Installing Rich Pins on your site will varying in difficulty depending on what type of platform your site is on. If you’re on WordPress self-hosted or Blogger, it’s pretty easy, just follow these instructions. If you’re on another blogging platform, do a quick Google search for a tutorial. If your site is e-commerce-based, it’s probably best to get your developer to set up Rich Pins for you. Just send them to this page to get them started.
PSST– keep reading for some help creating Pins that stand out and convert…
Install the Pin it button
Pinterest offers publishers a nifty little tool call the Pin It button. When it’s installed on your website, it will make a little “Pin It” button pop up on your images. Not only is this little button a great reminder to your site visitors that they should pin this image if they like it, using Pinterest’s button also will help you to be able to analyse what people are pinning from your site the most when you go into your Pinterest analytics.
Get that Pin It button installed ASAP — here’s how to do it, broken down by platform. Be sure to also test that it works on the mobile version of your site.
Tell your readers to Pin It
Want your visitors to do something? Tell them to! If you’ve created a custom graphic with the sole purpose of getting your visitors to start pinning your content, give them a nudge in the right direction by including a bit of text saying something like “Pin this!” or “Pin this to your London board!” They’ll be happy you reminded them, and even better, they’ll be more likely to do it.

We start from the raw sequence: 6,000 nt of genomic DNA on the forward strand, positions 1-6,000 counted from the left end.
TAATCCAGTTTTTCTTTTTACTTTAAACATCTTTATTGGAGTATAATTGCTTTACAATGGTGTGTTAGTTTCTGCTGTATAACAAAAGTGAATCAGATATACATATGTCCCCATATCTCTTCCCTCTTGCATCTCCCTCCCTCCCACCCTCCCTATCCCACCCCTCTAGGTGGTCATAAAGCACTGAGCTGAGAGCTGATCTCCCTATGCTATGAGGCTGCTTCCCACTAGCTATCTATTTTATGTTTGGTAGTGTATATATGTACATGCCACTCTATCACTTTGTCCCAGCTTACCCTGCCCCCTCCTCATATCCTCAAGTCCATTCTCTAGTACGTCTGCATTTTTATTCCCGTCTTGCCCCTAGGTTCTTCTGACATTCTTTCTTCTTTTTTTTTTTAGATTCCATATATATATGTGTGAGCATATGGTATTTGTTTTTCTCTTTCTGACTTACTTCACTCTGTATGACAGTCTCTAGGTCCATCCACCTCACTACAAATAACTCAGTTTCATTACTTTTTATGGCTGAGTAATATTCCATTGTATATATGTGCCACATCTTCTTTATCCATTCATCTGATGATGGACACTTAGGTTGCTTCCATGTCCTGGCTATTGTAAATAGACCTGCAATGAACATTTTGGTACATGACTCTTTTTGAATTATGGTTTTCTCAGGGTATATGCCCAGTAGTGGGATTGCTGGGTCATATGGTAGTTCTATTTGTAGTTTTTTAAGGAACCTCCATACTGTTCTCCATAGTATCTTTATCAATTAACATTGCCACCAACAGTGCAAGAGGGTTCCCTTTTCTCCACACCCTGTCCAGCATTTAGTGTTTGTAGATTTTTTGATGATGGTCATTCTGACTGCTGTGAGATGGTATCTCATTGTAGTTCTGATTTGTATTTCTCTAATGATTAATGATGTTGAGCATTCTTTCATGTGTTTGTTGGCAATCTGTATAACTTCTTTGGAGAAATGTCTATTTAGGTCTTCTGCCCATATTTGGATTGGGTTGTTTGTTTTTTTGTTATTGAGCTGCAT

Embed boards on your site
You can easily embed your Pinterest boards into your site content, so consider incorporating your boards into related content.
For example, if you write a blog post about what to eat while in Cozumel, embed your “Cozumel Tips” board into your post and tell your readers that they can find more Cozumel tips for their trip within that board. They’ll be pretty likely to click through to your board, and they’ll love that you’ve made their trip research super easy for them!
You can do something similar with product pages. If you’re selling home decor, you can embed a board that contains your newest products, or one that helps them visualise where they’d use that product, perhaps in their kitchen.
It seems like a lot to do, but once you do the above, your site will be optimised for Pinterest— congrats! If you’re offering useful content and beautiful products, you’ll start to see more traffic from Pinterest arriving to your site— success!